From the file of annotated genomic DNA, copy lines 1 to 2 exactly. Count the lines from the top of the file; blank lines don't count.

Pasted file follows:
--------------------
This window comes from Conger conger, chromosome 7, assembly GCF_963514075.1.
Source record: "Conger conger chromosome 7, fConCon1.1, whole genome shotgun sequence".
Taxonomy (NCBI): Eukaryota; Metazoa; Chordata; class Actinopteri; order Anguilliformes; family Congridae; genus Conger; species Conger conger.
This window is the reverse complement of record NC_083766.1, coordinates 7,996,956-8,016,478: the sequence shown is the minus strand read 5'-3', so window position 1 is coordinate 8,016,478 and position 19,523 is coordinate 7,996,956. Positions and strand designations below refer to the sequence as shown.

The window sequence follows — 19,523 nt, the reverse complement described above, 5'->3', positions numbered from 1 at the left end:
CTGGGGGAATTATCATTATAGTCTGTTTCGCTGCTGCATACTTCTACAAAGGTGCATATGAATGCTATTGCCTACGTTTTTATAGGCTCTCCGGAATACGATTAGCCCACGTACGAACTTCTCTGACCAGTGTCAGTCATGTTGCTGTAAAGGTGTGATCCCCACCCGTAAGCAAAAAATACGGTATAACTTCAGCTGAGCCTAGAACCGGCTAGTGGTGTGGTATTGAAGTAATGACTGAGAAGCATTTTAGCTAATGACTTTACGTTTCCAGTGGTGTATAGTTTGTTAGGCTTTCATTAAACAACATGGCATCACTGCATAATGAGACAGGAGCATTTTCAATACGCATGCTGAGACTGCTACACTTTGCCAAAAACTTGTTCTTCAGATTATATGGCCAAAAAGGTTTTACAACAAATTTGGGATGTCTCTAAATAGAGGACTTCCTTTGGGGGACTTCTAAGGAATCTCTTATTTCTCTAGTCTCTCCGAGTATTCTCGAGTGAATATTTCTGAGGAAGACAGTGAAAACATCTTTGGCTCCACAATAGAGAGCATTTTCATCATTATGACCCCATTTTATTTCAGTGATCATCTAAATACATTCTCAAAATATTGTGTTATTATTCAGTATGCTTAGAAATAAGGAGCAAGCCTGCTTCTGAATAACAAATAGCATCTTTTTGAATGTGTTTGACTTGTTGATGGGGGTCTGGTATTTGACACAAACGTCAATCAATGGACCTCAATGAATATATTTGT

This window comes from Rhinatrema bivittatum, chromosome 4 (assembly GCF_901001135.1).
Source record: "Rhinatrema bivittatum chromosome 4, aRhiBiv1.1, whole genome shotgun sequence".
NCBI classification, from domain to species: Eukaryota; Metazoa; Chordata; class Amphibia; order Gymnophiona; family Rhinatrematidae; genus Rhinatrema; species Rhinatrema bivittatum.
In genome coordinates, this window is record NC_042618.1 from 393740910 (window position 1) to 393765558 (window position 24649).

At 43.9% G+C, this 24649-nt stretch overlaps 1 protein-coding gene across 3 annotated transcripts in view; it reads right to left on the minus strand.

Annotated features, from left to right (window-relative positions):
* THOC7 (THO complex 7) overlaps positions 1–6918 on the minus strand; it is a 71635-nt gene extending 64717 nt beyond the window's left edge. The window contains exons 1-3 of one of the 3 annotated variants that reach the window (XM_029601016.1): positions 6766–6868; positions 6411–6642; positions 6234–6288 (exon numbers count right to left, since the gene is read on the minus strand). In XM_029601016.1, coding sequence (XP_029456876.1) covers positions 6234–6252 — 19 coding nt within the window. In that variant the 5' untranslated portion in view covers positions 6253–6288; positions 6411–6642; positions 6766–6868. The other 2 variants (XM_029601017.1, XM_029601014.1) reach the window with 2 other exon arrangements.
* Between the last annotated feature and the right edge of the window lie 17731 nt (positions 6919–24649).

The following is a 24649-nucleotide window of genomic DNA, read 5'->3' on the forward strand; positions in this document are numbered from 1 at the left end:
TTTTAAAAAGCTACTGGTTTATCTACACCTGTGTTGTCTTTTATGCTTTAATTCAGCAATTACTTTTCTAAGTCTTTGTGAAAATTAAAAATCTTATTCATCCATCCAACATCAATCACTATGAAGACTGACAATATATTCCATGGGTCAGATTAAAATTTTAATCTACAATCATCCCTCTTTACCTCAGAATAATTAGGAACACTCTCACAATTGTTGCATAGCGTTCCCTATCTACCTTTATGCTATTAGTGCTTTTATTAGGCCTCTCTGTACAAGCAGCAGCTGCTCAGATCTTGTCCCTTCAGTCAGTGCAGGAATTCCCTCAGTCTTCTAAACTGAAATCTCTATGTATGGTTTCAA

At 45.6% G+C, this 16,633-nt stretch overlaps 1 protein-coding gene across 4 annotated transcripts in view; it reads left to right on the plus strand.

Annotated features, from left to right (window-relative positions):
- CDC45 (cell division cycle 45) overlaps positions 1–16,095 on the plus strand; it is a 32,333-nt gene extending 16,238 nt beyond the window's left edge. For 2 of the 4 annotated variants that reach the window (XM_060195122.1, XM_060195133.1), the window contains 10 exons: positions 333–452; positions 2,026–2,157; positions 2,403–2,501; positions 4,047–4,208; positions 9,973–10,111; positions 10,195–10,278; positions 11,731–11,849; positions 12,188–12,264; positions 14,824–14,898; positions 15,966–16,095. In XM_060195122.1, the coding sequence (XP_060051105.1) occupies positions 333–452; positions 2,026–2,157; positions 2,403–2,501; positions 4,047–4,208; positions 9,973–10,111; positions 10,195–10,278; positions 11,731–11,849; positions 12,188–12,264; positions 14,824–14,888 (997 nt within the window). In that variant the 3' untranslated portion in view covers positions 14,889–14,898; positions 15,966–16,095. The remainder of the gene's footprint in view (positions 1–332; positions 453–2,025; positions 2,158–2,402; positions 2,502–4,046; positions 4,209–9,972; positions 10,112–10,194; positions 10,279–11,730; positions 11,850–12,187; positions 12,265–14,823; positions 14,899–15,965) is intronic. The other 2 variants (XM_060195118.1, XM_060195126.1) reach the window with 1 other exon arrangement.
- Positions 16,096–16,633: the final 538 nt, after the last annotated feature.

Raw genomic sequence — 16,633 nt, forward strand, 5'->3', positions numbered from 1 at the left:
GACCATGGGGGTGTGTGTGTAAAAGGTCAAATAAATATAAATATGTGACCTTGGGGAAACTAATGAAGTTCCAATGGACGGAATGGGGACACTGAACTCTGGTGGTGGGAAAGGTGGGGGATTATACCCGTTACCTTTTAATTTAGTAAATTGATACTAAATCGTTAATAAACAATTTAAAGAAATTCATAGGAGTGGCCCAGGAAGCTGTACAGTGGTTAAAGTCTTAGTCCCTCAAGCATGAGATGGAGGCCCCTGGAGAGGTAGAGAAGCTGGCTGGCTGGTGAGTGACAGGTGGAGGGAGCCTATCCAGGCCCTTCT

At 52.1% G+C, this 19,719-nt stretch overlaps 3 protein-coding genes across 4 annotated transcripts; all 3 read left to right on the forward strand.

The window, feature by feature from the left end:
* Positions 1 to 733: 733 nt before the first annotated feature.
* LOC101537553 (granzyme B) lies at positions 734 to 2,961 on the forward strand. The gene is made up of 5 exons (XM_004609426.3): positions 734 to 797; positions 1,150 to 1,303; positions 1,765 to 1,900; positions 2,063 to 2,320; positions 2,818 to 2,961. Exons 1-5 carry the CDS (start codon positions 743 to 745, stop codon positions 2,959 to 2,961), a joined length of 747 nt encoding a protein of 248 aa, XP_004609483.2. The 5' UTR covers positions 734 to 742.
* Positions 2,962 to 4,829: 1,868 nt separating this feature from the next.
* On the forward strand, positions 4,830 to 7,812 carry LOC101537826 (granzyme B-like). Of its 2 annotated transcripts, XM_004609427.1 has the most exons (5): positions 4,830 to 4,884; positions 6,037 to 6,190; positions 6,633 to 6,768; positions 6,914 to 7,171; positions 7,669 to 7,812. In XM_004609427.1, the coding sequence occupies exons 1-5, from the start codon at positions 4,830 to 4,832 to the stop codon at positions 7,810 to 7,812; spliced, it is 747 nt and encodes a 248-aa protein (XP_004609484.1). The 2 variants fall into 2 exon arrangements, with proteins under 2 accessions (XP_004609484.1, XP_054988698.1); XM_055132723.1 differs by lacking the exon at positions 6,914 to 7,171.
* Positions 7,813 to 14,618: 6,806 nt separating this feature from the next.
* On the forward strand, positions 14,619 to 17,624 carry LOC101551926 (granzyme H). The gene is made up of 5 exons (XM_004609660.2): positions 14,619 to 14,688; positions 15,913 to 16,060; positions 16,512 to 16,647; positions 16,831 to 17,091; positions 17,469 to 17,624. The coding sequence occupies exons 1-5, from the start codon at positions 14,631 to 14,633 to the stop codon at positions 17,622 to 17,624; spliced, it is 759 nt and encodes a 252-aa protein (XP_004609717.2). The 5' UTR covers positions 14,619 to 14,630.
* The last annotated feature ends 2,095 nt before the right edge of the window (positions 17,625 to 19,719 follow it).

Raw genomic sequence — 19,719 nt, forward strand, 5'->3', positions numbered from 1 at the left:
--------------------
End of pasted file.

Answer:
This window comes from Conger conger, chromosome 7, assembly GCF_963514075.1.
Source record: "Conger conger chromosome 7, fConCon1.1, whole genome shotgun sequence".